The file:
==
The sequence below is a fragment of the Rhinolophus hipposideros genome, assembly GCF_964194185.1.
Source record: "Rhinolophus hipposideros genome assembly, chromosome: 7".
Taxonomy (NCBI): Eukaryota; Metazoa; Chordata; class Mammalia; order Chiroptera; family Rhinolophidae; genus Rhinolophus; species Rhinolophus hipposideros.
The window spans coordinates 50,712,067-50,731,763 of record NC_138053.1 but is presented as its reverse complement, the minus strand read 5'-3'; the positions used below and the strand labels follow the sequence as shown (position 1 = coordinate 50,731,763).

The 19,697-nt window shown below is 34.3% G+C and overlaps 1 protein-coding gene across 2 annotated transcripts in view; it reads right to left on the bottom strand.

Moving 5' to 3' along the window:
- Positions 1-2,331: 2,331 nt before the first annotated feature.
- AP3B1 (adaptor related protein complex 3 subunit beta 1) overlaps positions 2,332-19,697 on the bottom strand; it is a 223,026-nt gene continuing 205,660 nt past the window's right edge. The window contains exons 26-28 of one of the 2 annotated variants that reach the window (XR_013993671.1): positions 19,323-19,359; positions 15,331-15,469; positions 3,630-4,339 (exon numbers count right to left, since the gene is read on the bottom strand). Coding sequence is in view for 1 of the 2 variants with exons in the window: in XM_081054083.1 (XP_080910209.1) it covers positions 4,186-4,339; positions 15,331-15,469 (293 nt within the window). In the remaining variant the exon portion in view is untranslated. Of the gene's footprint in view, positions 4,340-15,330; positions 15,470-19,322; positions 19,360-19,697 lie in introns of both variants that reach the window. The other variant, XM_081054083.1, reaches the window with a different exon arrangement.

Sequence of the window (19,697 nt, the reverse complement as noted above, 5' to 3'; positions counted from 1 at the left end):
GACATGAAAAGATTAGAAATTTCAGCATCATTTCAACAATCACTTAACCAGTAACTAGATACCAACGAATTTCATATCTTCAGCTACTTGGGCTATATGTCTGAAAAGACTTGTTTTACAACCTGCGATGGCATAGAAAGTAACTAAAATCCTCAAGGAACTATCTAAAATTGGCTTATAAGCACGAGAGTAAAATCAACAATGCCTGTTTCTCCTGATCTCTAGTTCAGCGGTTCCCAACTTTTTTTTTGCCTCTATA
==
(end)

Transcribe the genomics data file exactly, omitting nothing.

The sequence below is a fragment of the Rhinolophus hipposideros genome, assembly GCF_964194185.1.
Source record: "Rhinolophus hipposideros genome assembly, chromosome: 7".
Taxonomy (NCBI): Eukaryota; Metazoa; Chordata; class Mammalia; order Chiroptera; family Rhinolophidae; genus Rhinolophus; species Rhinolophus hipposideros.
The window spans coordinates 50,712,067-50,731,763 of record NC_138053.1 but is presented as its reverse complement, the minus strand read 5'-3'; the positions used below and the strand labels follow the sequence as shown (position 1 = coordinate 50,731,763).

The 19,697-nt window shown below is 34.3% G+C and overlaps 1 protein-coding gene across 2 annotated transcripts in view; it reads right to left on the bottom strand.

Moving 5' to 3' along the window:
- Positions 1-2,331: 2,331 nt before the first annotated feature.
- AP3B1 (adaptor related protein complex 3 subunit beta 1) overlaps positions 2,332-19,697 on the bottom strand; it is a 223,026-nt gene continuing 205,660 nt past the window's right edge. The window contains exons 26-28 of one of the 2 annotated variants that reach the window (XR_013993671.1): positions 19,323-19,359; positions 15,331-15,469; positions 3,630-4,339 (exon numbers count right to left, since the gene is read on the bottom strand). Coding sequence is in view for 1 of the 2 variants with exons in the window: in XM_081054083.1 (XP_080910209.1) it covers positions 4,186-4,339; positions 15,331-15,469 (293 nt within the window). In the remaining variant the exon portion in view is untranslated. Of the gene's footprint in view, positions 4,340-15,330; positions 15,470-19,322; positions 19,360-19,697 lie in introns of both variants that reach the window. The other variant, XM_081054083.1, reaches the window with a different exon arrangement.

Sequence of the window (19,697 nt, the reverse complement as noted above, 5' to 3'; positions counted from 1 at the left end):
GACATGAAAAGATTAGAAATTTCAGCATCATTTCAACAATCACTTAACCAGTAACTAGATACCAACGAATTTCATATCTTCAGCTACTTGGGCTATATGTCTGAAAAGACTTGTTTTACAACCTGCGATGGCATAGAAAGTAACTAAAATCCTCAAGGAACTATCTAAAATTGGCTTATAAGCACGAGAGTAAAATCAACAATGCCTGTTTCTCCTGATCTCTAGTTCAGCGGTTCCCAACTTTTTTTTTGCCTCTATA